Montreal

Amid violence in Haiti, Canadian government delays deportations

A spokesperson for the Canada Border Services Agency (CBSA) said the decision was made Friday but did not indicate how long the moratorium may last.

Canada Border Services Agency spokesperson did not indicate how long moratorium may last

A man dressed in Haiti's national colours stands near a burning car during anti-government protests in the capital, Port-au-Prince. The Canadian government has suspended deportations to Haiti amid violent protests. (Jeanty Junior Augustin/Reuters)

The Canadian government has temporarily halted deportations to Haiti as violent protests continue to grip Port-au-Prince, the country's capital. 

A spokesperson for the Canada Border Services Agency (CBSA) said the decision was made Friday, but did not indicate how long the moratorium may last. People who are under removal orders could include those accused of crimes or those who are in Canada illegally.

A number of Canadians are also stranded in Haiti, unable to get out safely.

Prime Minister Justin Trudeau commented on the situation during a morning event in Ottawa.

"Many Canadians have family members and friends in Haiti that they are, of course, worried about, and our hearts go out to them and we are offering our support," he said.

Trudeau said Global Affairs Canada and the country's diplomatic corps are working to keep Canadians who are trying to return home from Haiti informed.

But Katherine O'Neil, a registered nurse from Montreal, said she has received very little information from the government, especially now that the embassy has been closed for days.  

She left the city Feb. 6 for what was supposed to be a week volunteering in a clinic in Petit Paradis, a town south of Port-au-Prince.

"We didn't receive an email, a phone call, a text message, nothing. What we would have appreciated was for them to reach out and say we're closing, this is your contact person, they will be in touch with you, they will let you know how to proceed. But we didn't receive that."

Protesters take cover as national police officers fire in their direction during a demonstration demanding the resignation of the Haitian president. (Dieu Nalio Chery/Associated Press)

And while she can communicate with family members now, she is worried that cellphone and internet service will eventually go down.

"We won't know when it's safe to proceed to the airport. We won't be able to get messages to our families that we're safe. And for me, that's scary."

Over the past eight days, at least seven people have died as Haitians protest against high unemployment rates and skyrocketing inflation.

They are demanding President Jovenel Moïse step down, which he has refused to do.

When asked whether Canada would continue to support Moïse's presidency, Trudeau would only say that Canada will "continue to provide assistance to the people of Haiti."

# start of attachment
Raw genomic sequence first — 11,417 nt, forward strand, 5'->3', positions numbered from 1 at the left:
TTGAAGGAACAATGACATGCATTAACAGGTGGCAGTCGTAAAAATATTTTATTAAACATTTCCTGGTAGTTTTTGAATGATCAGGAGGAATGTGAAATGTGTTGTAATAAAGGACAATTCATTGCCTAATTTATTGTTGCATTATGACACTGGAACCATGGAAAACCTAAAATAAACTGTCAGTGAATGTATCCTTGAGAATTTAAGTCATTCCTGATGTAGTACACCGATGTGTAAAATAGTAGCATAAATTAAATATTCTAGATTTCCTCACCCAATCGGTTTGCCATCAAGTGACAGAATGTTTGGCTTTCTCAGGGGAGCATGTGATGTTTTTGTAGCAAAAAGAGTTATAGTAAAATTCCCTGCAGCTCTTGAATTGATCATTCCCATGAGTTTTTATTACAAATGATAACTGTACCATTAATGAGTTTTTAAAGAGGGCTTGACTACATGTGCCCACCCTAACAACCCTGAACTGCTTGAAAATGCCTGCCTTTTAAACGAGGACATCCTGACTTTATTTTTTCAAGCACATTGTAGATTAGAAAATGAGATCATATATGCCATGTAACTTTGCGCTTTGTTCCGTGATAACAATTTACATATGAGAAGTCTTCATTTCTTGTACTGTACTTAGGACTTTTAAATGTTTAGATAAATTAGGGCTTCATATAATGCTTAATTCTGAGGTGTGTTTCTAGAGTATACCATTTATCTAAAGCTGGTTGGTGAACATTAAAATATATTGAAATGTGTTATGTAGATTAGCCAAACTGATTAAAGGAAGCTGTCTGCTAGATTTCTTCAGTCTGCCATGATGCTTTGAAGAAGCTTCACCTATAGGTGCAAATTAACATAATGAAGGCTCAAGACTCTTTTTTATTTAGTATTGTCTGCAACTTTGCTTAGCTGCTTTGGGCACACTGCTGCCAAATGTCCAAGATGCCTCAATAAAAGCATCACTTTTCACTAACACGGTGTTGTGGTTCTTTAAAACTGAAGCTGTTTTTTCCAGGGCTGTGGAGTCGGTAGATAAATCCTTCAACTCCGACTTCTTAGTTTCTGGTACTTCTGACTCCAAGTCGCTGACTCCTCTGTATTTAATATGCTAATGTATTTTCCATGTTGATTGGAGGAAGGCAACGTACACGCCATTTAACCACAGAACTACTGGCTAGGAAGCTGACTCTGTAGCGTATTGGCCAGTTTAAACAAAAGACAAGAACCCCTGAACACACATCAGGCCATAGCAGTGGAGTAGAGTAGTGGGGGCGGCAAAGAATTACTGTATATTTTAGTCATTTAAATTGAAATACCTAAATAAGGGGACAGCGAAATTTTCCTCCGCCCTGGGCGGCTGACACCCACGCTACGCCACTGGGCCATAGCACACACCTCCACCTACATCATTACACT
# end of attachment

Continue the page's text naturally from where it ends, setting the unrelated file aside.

Still stranded

Protesters are blocking roads in and around Port-au-Prince, making it dangerous and, in some cases, impossible for some Canadians to get to the airport, which is in the capital.

Groups from New Brunswick, Alberta and Quebec say they are stranded across the country and waiting for the OK to travel toward Port-au-Prince.

Katherine O'Neil says she feels safe at the compound where she is staying but her group is unable to get to the airport because of manned barricades. (Facebook/Katherine O'Neil)

A group of 26 high schoolers and four adult chaperones from Victoriaville, Que., have been in Haiti since last week. They were there on a humanitarian mission and are scheduled to return Feb. 20, according to Radio-Canada.

Quebec Premier François Legault said Friday that Air Transat is working with local authorities, the Canadian embassy in Haiti and the Canadian government to charter three helicopters to transport 113 vacationers from a resort northwest of Port-au-Prince to the airport, then fly them to Montreal.

O'Neil and her colleagues — a nurse from Nova Scotia and six from Ontario — are scheduled to return to Canada Monday aboard an Air Canada flight, but she is not sure whether that will happen.

Manned barricades are preventing her group from getting to the airport.

She said she heard another group staying nearby tried to travel to the airport, ran into barricade and had the windows of their vehicle smashed.

"There's been unrest in Haiti forever, so that did not come as a surprise, but the escalation of the violence, the escalation of the unrest, is something that we didn't expect."

On Thursday, the Global Affairs Canada website warned against non-essential travel, but the notice was updated Friday morning, warning the "security situation could further deteriorate quickly" and people should "consider leaving by commercial means while they are available."

This isn't the first time such delays have been put in place — in November, CBSA stopped removals to Haiti due to protests over fuel price hikes in Port-au-Prince.

With files from CBC's Jessica Rubinger and Radio-Canada

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